Guillermo del Toro’s latest directorial effort, Pacific Rim, is the feat of an individual—backed by a clever and capable team—who clearly loves what he does and who, once he has an idea, goes after it wholeheartedly. The result is an exceptionally fun idea that is beautifully realized but does not result in an outstanding film overall.
So much of the film succeeds, but it does so based solely upon spectacle. Pacific Rim exists in order to allow us to witness the might of someone’s ability to imagine something melded with the technical prowess to make the idea exist on film (or whatever we call the digital equivalent). What Pacific Rim lacks is the rest of what makes movies enjoyable – things like character and story.
The film is a tale of massive machines created by humanity in order to save the world from equally massive aliens which appear from a portal between dimensions in the Pacific Ocean. That is where it begins and ends. There are people who pilot these machines for humanity, but Pacific Rim is only interested with them on a cursory level – the characters exist so that the audience can watch the battles, not so that we are in any way drawn into the film.
What we are given is the most feeble attempts at a basic story, and it is one which feels cribbed from any number of massive action films. We are offered up several wounded heroes, people who have undergone something so terrible and/or terribly personal that they will never be whole again, that they will never be able to fight again. That is, they won’t until the world calls upon them to do their duty one last time (or allows them to do it for the first time), to press back the demons that exist within their souls in order to save the lives of billions.The main character offered up is Raleigh Beckett, played by Charlie Hunnam. After losing someone in the war against the Kaijus, monsters from another dimension who appear in the middle of the Pacific to destroy the world, Raleigh walks away from the war but is eventually called upon by Marshall Stacker Pentecost (Idris Elba) to fight again. For his part, the Marshall is battling something mysterious that causes nose bleeds. He also won’t let potential pilot Mako Mori (Rinko Kikuchi) fight, even if she is the most well-equipped to do so. Why? Well, I won’t spoil it, but you’ll work it out well before the film offers it up, and you’ll do so because you’ve seen it all before. You have also already seen the exact sort of wacky scientist Charlie Day gives us, so even if his performance is rather infectious, knowing what he is going to do—and what the result is going to be—before he ever does it, lets the wind out of his sails.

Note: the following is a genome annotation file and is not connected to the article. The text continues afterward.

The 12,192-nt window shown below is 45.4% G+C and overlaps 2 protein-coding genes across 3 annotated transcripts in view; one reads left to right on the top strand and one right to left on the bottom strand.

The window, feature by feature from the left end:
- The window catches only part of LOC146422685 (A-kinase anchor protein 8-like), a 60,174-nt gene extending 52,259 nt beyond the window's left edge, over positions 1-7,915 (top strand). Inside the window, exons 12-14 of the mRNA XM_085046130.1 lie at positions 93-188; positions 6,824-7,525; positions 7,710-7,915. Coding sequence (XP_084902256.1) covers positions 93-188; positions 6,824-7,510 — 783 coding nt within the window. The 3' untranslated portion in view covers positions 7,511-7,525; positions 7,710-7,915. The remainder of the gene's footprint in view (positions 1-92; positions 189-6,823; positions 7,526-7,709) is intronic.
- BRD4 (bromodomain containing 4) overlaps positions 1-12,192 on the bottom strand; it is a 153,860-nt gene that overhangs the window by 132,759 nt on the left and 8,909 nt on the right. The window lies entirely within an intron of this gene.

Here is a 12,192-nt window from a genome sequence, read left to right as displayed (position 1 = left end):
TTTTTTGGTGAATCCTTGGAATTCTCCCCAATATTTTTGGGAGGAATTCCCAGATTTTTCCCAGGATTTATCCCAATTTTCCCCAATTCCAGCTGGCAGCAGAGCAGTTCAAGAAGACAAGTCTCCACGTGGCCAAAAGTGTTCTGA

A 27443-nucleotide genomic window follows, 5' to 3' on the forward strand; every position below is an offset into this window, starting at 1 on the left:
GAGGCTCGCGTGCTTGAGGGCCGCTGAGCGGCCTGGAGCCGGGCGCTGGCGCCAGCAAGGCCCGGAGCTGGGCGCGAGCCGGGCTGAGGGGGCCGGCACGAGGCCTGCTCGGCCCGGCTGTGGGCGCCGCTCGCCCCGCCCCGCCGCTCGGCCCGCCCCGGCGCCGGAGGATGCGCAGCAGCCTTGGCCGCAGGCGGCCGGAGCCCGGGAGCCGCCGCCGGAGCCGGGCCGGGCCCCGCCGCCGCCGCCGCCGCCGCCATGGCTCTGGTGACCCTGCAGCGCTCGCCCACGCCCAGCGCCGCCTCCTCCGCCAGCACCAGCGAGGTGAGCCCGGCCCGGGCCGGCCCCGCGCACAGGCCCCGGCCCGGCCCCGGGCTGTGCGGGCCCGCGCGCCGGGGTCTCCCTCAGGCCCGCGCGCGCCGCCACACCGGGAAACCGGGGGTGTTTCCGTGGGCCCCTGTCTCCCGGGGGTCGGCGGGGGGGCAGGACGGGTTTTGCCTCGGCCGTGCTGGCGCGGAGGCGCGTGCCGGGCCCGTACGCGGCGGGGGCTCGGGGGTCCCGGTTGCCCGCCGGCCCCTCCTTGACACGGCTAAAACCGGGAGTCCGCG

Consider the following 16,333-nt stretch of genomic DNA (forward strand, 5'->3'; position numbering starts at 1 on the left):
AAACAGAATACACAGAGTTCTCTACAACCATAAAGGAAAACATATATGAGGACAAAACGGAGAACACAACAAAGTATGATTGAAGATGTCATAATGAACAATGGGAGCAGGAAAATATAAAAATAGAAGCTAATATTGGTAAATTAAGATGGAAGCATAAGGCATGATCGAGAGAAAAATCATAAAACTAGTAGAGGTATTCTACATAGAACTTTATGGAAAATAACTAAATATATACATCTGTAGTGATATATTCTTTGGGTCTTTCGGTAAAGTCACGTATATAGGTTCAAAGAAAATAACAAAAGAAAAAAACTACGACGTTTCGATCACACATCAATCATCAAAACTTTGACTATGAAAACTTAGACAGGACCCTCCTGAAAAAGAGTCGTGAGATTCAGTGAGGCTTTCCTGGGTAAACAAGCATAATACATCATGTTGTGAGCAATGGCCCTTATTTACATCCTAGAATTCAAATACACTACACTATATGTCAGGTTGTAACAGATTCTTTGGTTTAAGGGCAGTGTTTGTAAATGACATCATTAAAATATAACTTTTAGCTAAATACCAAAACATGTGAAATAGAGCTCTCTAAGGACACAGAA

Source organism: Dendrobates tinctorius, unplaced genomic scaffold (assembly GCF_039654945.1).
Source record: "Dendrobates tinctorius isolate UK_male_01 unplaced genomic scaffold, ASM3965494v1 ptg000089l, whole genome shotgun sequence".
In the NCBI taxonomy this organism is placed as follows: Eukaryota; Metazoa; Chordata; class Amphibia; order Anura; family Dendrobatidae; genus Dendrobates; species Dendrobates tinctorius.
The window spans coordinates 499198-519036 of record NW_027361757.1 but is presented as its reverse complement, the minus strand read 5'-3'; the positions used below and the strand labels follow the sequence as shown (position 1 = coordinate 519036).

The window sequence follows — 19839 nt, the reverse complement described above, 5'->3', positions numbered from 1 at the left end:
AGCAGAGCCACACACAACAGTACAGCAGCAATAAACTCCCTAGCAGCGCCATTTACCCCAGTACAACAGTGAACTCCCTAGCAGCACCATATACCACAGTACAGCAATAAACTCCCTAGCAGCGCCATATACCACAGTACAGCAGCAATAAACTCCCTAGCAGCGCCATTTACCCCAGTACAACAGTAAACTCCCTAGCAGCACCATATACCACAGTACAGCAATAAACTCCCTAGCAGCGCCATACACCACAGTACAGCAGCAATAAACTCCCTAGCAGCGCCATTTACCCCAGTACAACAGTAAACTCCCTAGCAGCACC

What is new in Pacific Rim are the massive machines, called Jaegers, that the heroes have to pilot to fight the huge Kaijus. The Jaegers are so large that no one person can control them, they have to be controlled by two folks doing something of a Vulcan mind-meld—called a “drift” here—so that they can work in concert with one another.
It is an incomplete idea. We know that people have to do these drifts in order to drive a Jaeger and we are given an explanation of why the Jaegers are important, and why the program is in trouble, but we are only given enough of one to set the action in motion. The serious questions the introduction calls up about the way the world operates are never explored. Nor are some of the other nagging issues discussed. For instance, if the two drivers know exactly what the other is thinking (and they do), why they have to talk to one another when driving the Jaegers?